If anyone reading this is around my age (29), then I am sure you have had your share of self doubt and impossible quandaries about¬†your future. The best piece of advice anyone ever gave me was that no one knows what they are doing. There is not a single person on this planet who “has it figured out.” Gratitude for the present helps me to see that where I am is “good enough.” A quote I’ve shared before that my friend happened to post this morning reminds me what living my higher purpose looks like:

“Real generosity toward the future lies in giving all to the present.”

–Albert Camus

I wrote a paper in French about Albert Camus when I was a freshman in college in 2004-2005. I loved that French class, and I pursued a double major in French and Political Science simply because I loved both subjects too much to choose. People told me I chose not one, but TWO useless majors. I proved them wrong by obtaining political jobs right out of college for nearly six years. I applied French when I spoke fluently with Haitian cab drivers after nights of blackout drinking. I showed them.

Though I no longer have political jobs or drunken conversations with drivers from francophone countries, I am happy I followed my bliss when I was in college. Had I not taken the political route, I would have never ended up in Los Angeles. Hell, I may never have gotten to such a stressed out state to get sober, either. The truth is, I may never know. What I hold close to me is that my choices led me to where I am at this very moment: writing to help people, not just to help myself.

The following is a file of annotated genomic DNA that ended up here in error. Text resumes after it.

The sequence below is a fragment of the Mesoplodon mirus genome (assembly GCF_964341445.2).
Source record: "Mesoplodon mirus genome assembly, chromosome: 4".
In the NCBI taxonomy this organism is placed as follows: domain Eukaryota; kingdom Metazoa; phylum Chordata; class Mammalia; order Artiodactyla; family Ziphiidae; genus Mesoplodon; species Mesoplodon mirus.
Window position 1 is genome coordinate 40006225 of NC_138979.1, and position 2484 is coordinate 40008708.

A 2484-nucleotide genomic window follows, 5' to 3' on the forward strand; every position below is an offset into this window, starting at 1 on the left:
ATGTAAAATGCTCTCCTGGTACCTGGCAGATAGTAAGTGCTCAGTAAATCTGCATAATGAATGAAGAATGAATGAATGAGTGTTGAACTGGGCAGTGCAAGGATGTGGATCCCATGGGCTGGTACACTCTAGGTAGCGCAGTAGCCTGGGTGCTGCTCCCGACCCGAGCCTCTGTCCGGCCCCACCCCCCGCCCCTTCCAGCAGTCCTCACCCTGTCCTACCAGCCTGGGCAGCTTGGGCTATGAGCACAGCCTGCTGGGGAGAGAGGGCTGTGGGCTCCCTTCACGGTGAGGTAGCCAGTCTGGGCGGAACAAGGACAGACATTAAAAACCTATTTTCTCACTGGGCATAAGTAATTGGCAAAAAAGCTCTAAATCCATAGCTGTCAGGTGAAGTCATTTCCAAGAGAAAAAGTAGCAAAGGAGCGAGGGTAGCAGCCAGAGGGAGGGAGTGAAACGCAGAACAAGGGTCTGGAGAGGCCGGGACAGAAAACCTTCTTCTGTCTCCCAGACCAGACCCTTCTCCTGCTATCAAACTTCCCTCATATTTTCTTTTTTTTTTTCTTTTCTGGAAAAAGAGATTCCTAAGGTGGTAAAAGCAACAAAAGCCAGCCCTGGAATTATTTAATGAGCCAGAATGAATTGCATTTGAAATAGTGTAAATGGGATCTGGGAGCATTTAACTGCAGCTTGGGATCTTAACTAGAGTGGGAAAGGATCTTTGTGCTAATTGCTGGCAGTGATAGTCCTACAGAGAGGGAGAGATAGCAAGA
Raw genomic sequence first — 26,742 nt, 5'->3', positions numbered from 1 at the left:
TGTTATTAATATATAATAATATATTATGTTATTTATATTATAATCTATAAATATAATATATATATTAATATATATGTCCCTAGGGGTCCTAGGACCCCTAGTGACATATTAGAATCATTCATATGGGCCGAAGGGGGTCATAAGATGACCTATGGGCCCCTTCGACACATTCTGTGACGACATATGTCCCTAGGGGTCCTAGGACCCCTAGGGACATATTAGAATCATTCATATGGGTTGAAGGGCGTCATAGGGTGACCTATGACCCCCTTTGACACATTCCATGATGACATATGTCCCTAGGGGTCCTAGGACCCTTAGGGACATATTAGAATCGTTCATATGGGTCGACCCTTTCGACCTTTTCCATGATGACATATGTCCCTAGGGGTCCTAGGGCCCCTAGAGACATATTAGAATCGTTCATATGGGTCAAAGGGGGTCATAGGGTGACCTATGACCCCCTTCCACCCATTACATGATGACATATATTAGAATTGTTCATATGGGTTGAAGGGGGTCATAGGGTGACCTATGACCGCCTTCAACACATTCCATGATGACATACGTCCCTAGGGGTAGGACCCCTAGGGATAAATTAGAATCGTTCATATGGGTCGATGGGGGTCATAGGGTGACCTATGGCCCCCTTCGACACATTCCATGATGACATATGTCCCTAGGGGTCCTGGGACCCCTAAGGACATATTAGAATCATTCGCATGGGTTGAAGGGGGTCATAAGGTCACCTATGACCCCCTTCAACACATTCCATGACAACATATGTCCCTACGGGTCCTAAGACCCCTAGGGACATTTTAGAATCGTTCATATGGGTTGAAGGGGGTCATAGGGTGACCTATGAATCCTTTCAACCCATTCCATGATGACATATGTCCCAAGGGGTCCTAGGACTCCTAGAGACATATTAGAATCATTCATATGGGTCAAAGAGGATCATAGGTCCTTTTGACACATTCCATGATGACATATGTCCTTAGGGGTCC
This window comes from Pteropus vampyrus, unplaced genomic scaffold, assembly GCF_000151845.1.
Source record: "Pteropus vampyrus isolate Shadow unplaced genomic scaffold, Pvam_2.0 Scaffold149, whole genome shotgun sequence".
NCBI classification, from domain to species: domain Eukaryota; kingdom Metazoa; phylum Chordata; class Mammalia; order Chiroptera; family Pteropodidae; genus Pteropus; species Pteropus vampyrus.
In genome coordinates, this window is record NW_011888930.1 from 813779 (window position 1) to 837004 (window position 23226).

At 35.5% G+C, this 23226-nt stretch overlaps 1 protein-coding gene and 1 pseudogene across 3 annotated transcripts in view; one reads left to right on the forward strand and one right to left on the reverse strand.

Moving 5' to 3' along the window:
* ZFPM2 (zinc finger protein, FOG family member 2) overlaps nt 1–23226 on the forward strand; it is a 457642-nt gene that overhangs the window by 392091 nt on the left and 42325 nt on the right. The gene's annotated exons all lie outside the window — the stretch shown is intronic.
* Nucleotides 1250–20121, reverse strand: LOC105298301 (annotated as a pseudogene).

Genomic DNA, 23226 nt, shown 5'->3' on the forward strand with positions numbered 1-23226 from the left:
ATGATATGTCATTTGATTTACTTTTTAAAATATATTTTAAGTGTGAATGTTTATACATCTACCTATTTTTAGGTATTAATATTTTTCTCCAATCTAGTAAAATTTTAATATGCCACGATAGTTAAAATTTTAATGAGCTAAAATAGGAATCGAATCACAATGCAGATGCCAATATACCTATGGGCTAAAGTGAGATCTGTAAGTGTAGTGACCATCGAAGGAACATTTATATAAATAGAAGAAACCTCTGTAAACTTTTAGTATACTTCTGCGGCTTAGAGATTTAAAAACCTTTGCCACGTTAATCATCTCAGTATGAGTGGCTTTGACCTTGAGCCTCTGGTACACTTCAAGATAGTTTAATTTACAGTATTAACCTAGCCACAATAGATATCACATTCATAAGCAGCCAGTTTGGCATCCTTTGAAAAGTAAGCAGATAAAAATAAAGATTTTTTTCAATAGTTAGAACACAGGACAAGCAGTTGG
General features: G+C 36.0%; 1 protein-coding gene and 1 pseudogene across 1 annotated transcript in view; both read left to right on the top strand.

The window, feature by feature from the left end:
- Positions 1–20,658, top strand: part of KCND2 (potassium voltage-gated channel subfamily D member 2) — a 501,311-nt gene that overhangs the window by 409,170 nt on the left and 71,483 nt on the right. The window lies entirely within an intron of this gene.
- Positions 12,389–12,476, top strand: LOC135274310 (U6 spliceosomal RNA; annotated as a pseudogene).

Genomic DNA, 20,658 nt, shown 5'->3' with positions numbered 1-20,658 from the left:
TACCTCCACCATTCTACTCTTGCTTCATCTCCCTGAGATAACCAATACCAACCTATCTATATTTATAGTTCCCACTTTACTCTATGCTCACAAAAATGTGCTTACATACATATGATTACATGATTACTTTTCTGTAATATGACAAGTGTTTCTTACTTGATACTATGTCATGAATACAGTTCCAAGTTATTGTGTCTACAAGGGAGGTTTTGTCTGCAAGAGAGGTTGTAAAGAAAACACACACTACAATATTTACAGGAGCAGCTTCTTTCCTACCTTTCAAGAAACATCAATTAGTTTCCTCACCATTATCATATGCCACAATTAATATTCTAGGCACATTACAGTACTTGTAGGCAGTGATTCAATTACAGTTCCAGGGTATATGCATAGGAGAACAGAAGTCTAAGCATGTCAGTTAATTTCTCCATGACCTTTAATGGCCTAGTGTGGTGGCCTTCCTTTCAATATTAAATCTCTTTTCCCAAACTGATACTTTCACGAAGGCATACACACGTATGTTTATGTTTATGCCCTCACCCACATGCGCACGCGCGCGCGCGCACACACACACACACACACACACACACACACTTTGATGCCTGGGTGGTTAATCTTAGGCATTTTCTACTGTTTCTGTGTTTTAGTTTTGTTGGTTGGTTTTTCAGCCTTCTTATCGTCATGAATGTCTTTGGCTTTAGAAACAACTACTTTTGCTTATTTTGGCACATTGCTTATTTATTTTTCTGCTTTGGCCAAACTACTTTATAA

According to my good friend, Ziggy Stardust/Nicole (see previous blog post), I am experiencing my Saturn Return. In astrological speak, this means that I am undergoing a huge life change that shifts my perspective completely. Maybe in a few years all of this change will make more sense. In ten years, I might be having a very similar conversation with family and/or friends about how grateful I am I lived with my mother having no idea what I was going to be when I grew up. Maybe good enough is better than anything I could dream of right now.

Maybe good enough is enough, simply because it has to be.

Photo courtesy of uinterview